Yvette Borup Andrews

Y.B.A.

The schools for native girls at Foochow and Yen-ping interested us greatly, even when we first came to China, but we could not appreciate then as we did later the epoch-making step toward civilization of these institutions.

On December 11, we had tiffin on the summit of a twelve thousand foot pass in a beautiful snow-covered meadow, from which we could see the glistening peaks of the vast mountain range which forms the Mekong-Salween divide. In the afternoon we reached Wei-hsi and camped in a grove of splendid pine trees on a hill overlooking the city. The place was rather disappointing after Li-chiang. The shops were poor and it was difficult to buy rice even though the entire valley was devoted to paddy fields, but we did get quantities of delicious persimmons.

We had a busy week in Hongkong outfitting for our trip to Yuen-nan. Hongkong is one of the best cities in the Orient in which to purchase supplies of almost any kind, for not only is the selection excellent, but the best English goods can be had for prices very little in excess of those in London itself.

During our work in Fukien Province and in various parts of Yuen-nan we came into intimate personal contact with a great many missionaries; indeed every traveler in the interior of China will meet them unless he purposely avoids doing so. But the average tourist seldom sees the missionary in his native habitat because, for the most part, he lives and works where the tourist does not go.

On August 6, we dispatched half our equipment to Ta-li Fu, and three days later we ourselves left Yuen-nan Fu at eleven o'clock in the morning after an interminable wait for our caravan. Through the kindness of Mr. Page, a house boat was put at our disposal and we sailed across the upper end of the beautiful lake which lies just outside the city, and intercepted the caravan twenty-five li [Footnote: A li in this province equals one-third of an English mile.] from Yuen-nan Fu.

Y.B.A.

The last half of the expedition began January 13 when we left Ta-li Fu with a caravan of thirty miles for Yung-chang, eight days' travel to the south. The mafus although they had promised faithfully to come "at daylight" did not arrive until nearly noon and in consequence it was necessary to camp at Hsia-kuan at the foot of the lake.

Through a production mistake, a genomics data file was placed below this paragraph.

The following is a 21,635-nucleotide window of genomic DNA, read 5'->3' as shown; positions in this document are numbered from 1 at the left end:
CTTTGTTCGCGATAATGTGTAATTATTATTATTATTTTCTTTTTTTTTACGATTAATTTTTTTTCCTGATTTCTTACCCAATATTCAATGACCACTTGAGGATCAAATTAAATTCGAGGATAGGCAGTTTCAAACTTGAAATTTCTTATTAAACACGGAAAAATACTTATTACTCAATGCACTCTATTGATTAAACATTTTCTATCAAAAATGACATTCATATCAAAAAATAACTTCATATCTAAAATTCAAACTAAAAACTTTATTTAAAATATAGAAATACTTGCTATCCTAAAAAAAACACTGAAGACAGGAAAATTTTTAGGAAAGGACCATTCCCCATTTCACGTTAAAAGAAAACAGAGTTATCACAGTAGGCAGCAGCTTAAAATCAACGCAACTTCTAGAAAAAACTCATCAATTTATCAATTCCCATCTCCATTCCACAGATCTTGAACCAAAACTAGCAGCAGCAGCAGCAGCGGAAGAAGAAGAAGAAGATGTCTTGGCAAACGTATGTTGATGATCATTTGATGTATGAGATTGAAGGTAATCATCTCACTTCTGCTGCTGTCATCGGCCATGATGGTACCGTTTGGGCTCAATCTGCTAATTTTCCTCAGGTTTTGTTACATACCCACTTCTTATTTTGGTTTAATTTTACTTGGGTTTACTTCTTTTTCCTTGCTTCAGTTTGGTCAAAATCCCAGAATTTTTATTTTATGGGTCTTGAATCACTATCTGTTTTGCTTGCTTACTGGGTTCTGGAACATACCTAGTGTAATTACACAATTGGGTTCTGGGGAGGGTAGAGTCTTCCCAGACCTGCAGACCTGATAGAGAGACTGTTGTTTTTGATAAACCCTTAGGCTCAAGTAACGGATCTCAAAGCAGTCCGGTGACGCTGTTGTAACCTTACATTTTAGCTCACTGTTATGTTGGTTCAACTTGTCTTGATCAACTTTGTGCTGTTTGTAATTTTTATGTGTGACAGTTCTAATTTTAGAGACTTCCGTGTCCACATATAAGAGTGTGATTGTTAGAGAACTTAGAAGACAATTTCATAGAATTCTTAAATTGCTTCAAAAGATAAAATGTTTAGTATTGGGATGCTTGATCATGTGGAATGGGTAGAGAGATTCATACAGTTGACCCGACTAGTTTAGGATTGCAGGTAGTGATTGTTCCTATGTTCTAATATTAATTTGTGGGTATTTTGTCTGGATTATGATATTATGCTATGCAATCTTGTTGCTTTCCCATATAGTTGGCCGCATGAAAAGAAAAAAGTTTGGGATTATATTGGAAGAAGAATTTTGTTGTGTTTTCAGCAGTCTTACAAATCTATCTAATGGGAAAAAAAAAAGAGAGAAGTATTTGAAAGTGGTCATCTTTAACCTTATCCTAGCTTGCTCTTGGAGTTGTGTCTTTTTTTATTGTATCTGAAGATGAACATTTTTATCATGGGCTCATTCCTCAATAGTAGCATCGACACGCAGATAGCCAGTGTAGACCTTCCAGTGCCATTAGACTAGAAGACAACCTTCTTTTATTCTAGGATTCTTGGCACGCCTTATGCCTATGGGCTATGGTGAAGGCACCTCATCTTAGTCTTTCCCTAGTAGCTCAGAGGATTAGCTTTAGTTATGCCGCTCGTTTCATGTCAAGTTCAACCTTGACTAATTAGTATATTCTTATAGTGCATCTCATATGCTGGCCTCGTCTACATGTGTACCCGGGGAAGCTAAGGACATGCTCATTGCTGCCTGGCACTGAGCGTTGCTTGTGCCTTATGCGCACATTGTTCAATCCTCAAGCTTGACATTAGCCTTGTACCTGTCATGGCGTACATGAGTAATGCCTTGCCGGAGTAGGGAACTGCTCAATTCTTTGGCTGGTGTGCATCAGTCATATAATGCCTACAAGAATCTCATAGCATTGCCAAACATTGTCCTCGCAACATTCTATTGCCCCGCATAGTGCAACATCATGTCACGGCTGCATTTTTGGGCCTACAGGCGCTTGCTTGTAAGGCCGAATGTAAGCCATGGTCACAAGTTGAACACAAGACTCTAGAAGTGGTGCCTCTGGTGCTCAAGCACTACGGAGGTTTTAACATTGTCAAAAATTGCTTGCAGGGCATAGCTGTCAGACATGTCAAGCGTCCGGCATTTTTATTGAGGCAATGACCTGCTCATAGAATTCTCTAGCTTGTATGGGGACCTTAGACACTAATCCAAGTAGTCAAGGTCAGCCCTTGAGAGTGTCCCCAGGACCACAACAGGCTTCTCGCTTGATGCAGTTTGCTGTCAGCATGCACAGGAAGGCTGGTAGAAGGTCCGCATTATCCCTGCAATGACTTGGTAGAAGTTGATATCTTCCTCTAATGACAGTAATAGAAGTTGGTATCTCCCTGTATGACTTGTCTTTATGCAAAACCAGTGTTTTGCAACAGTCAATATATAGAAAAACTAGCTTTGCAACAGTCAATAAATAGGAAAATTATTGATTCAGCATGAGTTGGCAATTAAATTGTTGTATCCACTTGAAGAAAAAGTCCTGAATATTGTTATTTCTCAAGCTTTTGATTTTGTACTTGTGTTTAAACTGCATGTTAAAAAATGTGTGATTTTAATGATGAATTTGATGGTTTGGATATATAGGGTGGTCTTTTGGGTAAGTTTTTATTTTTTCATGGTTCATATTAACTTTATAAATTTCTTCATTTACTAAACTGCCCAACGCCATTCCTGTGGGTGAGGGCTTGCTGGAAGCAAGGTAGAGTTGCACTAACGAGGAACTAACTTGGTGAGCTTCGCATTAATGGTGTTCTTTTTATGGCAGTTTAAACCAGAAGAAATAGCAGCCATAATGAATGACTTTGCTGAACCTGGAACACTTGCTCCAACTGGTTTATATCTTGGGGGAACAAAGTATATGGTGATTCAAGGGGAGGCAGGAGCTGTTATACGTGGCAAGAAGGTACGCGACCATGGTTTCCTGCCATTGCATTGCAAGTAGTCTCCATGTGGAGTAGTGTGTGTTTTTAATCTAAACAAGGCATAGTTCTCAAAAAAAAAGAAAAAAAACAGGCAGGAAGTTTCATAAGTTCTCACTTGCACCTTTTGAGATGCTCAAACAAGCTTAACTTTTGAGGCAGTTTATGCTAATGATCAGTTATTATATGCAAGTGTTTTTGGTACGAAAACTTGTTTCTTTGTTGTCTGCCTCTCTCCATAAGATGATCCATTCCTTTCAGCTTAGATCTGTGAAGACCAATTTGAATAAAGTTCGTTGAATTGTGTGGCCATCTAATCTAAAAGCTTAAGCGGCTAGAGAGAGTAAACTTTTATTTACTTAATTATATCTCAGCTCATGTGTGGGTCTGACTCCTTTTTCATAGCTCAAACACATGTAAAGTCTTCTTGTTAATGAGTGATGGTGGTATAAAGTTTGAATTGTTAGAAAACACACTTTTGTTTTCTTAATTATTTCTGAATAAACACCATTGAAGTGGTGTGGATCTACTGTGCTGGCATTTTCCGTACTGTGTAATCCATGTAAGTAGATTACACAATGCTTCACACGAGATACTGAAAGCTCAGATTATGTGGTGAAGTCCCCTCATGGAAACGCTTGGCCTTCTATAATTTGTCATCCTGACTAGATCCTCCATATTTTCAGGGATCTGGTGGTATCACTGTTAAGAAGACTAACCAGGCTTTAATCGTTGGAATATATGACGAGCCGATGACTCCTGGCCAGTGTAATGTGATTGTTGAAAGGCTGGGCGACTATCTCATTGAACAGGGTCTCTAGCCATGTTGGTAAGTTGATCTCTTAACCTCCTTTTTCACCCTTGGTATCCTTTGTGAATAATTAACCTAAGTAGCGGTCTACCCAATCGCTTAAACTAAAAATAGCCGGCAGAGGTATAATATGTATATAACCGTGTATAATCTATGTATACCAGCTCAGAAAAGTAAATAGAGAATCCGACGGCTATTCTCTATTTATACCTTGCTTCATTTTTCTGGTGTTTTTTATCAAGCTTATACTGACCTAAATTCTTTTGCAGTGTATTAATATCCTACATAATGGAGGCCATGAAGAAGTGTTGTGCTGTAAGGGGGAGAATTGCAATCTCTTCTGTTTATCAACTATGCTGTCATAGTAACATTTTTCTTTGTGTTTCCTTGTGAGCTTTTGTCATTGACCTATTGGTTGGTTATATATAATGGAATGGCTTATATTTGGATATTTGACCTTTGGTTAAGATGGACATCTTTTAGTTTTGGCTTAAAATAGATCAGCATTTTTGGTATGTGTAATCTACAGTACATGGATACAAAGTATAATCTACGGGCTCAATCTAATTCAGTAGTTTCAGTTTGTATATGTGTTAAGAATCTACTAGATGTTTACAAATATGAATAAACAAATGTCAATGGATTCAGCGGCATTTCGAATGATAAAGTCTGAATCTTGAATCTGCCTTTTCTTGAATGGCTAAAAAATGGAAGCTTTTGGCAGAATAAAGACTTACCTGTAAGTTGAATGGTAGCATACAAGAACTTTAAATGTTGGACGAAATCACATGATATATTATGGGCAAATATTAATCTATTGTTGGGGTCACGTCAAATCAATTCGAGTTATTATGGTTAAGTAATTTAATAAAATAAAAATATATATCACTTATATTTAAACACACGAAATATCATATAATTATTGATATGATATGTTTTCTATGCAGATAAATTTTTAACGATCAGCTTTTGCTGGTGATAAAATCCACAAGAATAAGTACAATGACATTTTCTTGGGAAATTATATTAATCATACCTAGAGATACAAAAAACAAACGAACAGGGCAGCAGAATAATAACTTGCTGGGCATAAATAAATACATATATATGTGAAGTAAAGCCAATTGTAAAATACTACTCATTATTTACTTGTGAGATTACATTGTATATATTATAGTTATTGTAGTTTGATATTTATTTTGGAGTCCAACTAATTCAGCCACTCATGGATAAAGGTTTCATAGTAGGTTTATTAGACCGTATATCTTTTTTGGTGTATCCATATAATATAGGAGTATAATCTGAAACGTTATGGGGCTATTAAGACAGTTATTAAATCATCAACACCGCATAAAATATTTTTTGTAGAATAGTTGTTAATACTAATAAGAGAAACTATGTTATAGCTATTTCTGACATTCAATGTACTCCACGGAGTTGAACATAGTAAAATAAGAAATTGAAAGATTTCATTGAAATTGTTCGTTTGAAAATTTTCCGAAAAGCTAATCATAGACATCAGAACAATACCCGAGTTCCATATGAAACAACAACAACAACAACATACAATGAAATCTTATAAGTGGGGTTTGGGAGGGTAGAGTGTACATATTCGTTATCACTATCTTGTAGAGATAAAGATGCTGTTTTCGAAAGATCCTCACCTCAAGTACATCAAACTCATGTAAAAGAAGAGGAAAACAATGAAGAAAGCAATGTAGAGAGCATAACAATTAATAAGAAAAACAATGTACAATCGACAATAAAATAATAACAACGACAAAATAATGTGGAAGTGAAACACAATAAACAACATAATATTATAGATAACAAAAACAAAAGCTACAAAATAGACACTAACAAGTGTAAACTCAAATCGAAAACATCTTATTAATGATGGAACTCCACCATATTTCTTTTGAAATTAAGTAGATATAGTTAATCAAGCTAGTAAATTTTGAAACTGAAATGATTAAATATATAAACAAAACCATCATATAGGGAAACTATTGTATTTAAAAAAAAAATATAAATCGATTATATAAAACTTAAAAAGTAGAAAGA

On Friday, September 23, we were at Chou Chou and camped in a picturesque little temple on the outskirts of the town. As the last stage was only six hours we spent half the morning in taking moving pictures of the caravan and left for Ta-li at eleven-thirty after an early tiffin.

We left Yung-chang with no regret on Monday, January 28. Our stay there would have been exceedingly pleasant under ordinary conditions but it was impossible not to chafe at the delay occasioned by the caravan. Traveling southward for two days over bare brown mountain-sides, their monotony unrelieved except by groves of planted pine and fir trees, we descended abruptly into the great subtropical valley at Shih-tien.

We left a part of our outfit with Mr. Evans at Ta-li Fu and with a new caravan of twenty-five animals traveled northward for six days to Li-chiang Fu. By taking a small road we hoped to find good collecting in the pine forests three days from Ta-li, but instead there was a total absence of animal life. The woods were beautiful, parklike stretches which in a country like California would be full of game, but here were silent and deserted.

During the eight days in which we remained at the "Good Hope" camp, two hundred specimens comprising twenty-one species were added to our collection. Although the altitude was still 5,000 feet, the flora was quite unlike that of any region in which we had previously collected, and that undoubtedly was responsible for the complete change of fauna. We were on the very edge of the tropical belt which stretches along the Tonking and Burma frontiers in the extreme south and west of the province.

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